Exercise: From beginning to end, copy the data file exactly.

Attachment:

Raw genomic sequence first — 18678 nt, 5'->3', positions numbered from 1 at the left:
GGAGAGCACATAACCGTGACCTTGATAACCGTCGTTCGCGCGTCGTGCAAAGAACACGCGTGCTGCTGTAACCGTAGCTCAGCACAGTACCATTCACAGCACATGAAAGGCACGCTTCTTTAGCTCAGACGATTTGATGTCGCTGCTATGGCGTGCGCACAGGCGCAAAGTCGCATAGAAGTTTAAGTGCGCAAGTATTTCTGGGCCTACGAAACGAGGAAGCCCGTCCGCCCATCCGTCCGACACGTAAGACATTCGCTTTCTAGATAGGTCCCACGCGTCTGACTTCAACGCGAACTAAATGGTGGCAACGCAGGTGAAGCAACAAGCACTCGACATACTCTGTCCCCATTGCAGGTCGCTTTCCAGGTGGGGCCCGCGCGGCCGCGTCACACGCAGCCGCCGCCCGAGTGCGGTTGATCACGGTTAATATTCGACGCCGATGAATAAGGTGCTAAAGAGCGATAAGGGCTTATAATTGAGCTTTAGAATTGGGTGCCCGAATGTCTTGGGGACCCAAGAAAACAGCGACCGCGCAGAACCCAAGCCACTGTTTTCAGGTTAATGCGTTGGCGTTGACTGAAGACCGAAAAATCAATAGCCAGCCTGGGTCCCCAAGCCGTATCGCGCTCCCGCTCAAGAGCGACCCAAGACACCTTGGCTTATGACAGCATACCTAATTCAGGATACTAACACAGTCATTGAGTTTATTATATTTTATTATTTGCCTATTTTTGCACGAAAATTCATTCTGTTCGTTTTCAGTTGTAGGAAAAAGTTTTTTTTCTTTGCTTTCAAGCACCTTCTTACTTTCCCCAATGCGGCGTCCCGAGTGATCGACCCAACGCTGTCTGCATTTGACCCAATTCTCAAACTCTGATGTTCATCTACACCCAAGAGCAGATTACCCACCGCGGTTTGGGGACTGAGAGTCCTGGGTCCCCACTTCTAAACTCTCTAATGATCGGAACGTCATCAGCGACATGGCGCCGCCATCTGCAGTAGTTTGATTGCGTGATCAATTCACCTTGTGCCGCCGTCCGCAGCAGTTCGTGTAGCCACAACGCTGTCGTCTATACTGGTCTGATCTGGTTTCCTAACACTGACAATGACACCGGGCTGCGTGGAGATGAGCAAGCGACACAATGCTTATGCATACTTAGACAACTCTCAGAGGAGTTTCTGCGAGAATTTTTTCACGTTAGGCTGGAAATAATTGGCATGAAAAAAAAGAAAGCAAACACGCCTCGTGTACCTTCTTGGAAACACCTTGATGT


Raw genomic sequence first — 18678 nt, 5'->3', positions numbered from 1 at the left:
GGAGAGCACATAACCGTGACCTTGATAACCGTCGTTCGCGCGTCGTGCAAAGAACACGCGTGCTGCTGTAACCGTAGCTCAGCACAGTACCATTCACAGCACATGAAAGGCACGCTTCTTTAGCTCAGACGATTTGATGTCGCTGCTATGGCGTGCGCACAGGCGCAAAGTCGCATAGAAGTTTAAGTGCGCAAGTATTTCTGGGCCTACGAAACGAGGAAGCCCGTCCGCCCATCCGTCCGACACGTAAGACATTCGCTTTCTAGATAGGTCCCACGCGTCTGACTTCAACGCGAACTAAATGGTGGCAACGCAGGTGAAGCAACAAGCACTCGACATACTCTGTCCCCATTGCAGGTCGCTTTCCAGGTGGGGCCCGCGCGGCCGCGTCACACGCAGCCGCCGCCCGAGTGCGGTTGATCACGGTTAATATTCGACGCCGATGAATAAGGTGCTAAAGAGCGATAAGGGCTTATAATTGAGCTTTAGAATTGGGTGCCCGAATGTCTTGGGGACCCAAGAAAACAGCGACCGCGCAGAACCCAAGCCACTGTTTTCAGGTTAATGCGTTGGCGTTGACTGAAGACCGAAAAATCAATAGCCAGCCTGGGTCCCCAAGCCGTATCGCGCTCCCGCTCAAGAGCGACCCAAGACACCTTGGCTTATGACAGCATACCTAATTCAGGATACTAACACAGTCATTGAGTTTATTATATTTTATTATTTGCCTATTTTTGCACGAAAATTCATTCTGTTCGTTTTCAGTTGTAGGAAAAAGTTTTTTTTCTTTGCTTTCAAGCACCTTCTTACTTTCCCCAATGCGGCGTCCCGAGTGATCGACCCAACGCTGTCTGCATTTGACCCAATTCTCAAACTCTGATGTTCATCTACACCCAAGAGCAGATTACCCACCGCGGTTTGGGGACTGAGAGTCCTGGGTCCCCACTTCTAAACTCTCTAATGATCGGAACGTCATCAGCGACATGGCGCCGCCATCTGCAGTAGTTTGATTGCGTGATCAATTCACCTTGTGCCGCCGTCCGCAGCAGTTCGTGTAGCCACAACGCTGTCGTCTATACTGGTCTGATCTGGTTTCCTAACACTGACAATGACACCGGGCTGCGTGGAGATGAGCAAGCGACACAATGCTTATGCATACTTAGACAACTCTCAGAGGAGTTTCTGCGAGAATTTTTTCACGTTAGGCTGGAAATAATTGGCATGAAAAAAAAGAAAGCAAACACGCCTCGTGTACCTTCTTGGAAACACCTTGATGT